Foley v. StateAnnotate this Case
348 So. 2d 1034 (1977)
Paula Lynn FOLEY v. STATE of Mississippi.
Supreme Court of Mississippi.
August 10, 1977.
Rehearing Denied August 31, 1977.
*1035 Roy Pitts, Meridian, for appellant.
A.F. Summer, Atty. Gen. by Robert D. Findley, Sp. Asst. Atty. Gen., Jackson, for appellee.
Before INZER, ROBERTSON and WALKER, JJ.
INZER, Presiding Justice, for the Court:
Appellant Paula Lynn Foley and James Douglas Melvin were indicted in the Circuit Court of Lauderdale County for the crime of burglary and larceny. Appellant was tried separately and was convicted. She was sentenced to serve five years in the State Penitentiary with two years suspended. From this conviction and sentence she appeals.
The facts in this case reveal that about 4 a.m. on April 16, 1976, Robert Jones was awakened by the sound of breaking glass. Thinking someone was breaking into his car, he rushed to his apartment window, located catty-cornered and about fifty yards from Howard's Medi-Save Pharmacy in Meridian. Looking out of the window, he saw two persons running out of the broken front window of the pharmacy. Each person was carrying a small bag. Jones watched as the two persons ran to an apartment building directly behind the pharmacy. While he could not actually see the persons as they entered the front door of the apartment building, he did hear the door slam. Leaving his observation post only to reach the telephone, he called the police. After calling, Jones then watched the building until the police arrived, and he saw no one enter or leave the building. The time lapse between the glass breaking and the arrival of the police was less than ten minutes probably six or seven.
Mr. Jones described the two persons to the police and the description of one of the persons was similar in size, hair length, and hair color to the appellant. He said one of the persons had a high pitched voice and sounded female, but he could not identify appellant as one of the two persons because he had not seen their faces.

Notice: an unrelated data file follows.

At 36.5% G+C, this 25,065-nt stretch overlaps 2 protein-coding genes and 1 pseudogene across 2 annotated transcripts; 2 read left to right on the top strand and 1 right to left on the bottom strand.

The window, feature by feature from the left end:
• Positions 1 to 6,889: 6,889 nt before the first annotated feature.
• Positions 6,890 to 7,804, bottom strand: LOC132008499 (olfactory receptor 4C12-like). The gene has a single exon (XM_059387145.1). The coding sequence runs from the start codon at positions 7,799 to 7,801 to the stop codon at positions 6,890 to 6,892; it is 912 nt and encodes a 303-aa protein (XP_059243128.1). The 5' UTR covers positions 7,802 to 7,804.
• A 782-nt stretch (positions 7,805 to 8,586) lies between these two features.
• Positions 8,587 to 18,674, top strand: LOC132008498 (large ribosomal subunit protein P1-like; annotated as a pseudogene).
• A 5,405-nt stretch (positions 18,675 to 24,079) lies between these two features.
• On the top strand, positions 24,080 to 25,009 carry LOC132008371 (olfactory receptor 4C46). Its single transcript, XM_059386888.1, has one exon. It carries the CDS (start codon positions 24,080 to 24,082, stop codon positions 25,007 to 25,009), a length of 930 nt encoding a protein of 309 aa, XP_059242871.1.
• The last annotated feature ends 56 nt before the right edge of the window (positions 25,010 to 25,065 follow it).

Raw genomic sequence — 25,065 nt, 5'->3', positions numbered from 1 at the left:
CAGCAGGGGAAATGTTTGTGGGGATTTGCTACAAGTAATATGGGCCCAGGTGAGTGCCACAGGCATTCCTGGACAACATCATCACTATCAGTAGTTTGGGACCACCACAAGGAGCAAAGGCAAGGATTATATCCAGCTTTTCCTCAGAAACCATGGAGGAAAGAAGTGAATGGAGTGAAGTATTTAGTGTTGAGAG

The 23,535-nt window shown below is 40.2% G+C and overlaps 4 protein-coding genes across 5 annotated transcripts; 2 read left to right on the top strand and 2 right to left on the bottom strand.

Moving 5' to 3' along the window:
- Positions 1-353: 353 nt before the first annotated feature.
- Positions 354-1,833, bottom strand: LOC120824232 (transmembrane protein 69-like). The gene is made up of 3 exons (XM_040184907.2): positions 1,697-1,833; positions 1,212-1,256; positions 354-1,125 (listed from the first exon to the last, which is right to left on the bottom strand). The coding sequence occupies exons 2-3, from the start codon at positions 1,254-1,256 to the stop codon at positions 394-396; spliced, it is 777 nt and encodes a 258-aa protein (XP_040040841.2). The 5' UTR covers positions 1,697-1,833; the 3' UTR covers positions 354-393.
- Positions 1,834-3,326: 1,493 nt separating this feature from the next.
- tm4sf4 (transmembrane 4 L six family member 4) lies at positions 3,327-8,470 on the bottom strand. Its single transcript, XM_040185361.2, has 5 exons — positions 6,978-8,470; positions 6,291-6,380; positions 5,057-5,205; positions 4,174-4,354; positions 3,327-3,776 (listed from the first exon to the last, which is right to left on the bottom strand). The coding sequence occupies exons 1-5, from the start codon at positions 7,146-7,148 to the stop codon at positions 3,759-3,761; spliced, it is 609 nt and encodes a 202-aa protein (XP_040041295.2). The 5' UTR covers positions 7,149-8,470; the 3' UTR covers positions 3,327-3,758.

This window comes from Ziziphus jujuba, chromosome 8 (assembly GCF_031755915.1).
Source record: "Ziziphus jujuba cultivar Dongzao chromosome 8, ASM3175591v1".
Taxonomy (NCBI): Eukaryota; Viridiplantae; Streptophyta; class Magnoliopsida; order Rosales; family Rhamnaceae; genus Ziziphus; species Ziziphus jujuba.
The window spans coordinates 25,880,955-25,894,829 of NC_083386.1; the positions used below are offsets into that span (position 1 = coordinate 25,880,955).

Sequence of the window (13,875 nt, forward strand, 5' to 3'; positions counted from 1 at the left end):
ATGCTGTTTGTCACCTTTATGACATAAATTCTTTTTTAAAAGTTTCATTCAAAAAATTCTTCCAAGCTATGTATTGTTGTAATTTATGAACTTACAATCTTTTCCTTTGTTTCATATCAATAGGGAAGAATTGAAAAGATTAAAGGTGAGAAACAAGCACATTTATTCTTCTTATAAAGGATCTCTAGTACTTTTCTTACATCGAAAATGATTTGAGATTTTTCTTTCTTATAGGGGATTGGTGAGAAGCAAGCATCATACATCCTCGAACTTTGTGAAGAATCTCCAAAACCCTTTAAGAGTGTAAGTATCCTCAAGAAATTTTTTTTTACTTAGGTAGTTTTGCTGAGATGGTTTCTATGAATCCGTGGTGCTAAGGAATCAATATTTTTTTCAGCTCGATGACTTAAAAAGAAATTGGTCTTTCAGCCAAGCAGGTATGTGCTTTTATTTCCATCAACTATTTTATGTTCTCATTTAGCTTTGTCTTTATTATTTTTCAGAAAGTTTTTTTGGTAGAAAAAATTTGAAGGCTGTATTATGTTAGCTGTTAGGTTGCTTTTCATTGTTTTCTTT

Officer Jim Eubanks, one of the officers who arrived at the scene, talked with Jones. When the other officers arrived, they surrounded the apartment building. After talking with Jones about five minutes and determining that a burglary had been committed, Eubanks went into the apartment building. While looking in the hallways and porches outside of the apartment, he discovered a plank extending from the top *1036 porch to the pharmacy. Eubanks walked the plank to the top of the pharmacy building and discovered that a hole had been knocked in the roof of the pharmacy.
The officers searched two of the four apartments with the consent of the occupants. It was ascertained that no one was in the third apartment. After knocking on the door of the fourth apartment and receiving no answer, Eubanks went to the side of the apartment and through the window saw two people in bed. He knocked on the window and called out appellant's name. Appellant came to the door and Eubanks informed her of the burglary and asked permission to search the apartment. Appellant informed Eubanks he would have to have a search warrant. While at the door, Eubanks saw a plank similar to the one that extended from the apartment building to the pharmacy. He then made an affidavit and secured a search warrant. After serving the search warrant, Eubanks and the other officers proceeded to search the apartment. During the course of the search, the officers found a bag containing a large quantity of drugs. Appellant and her companion were then arrested. The officers continued to search and found a money bag containing about $148 concealed in a speaker cabinet belonging to the appellant. The money bag and drugs were identified as belonging to the pharmacy.
Prior to trial appellant filed a motion to suppress the evidence found as a result of the search. The motion was overruled.
On appeal appellant urges that the trial court was in error in refusing to suppress as evidence the fruits of the search.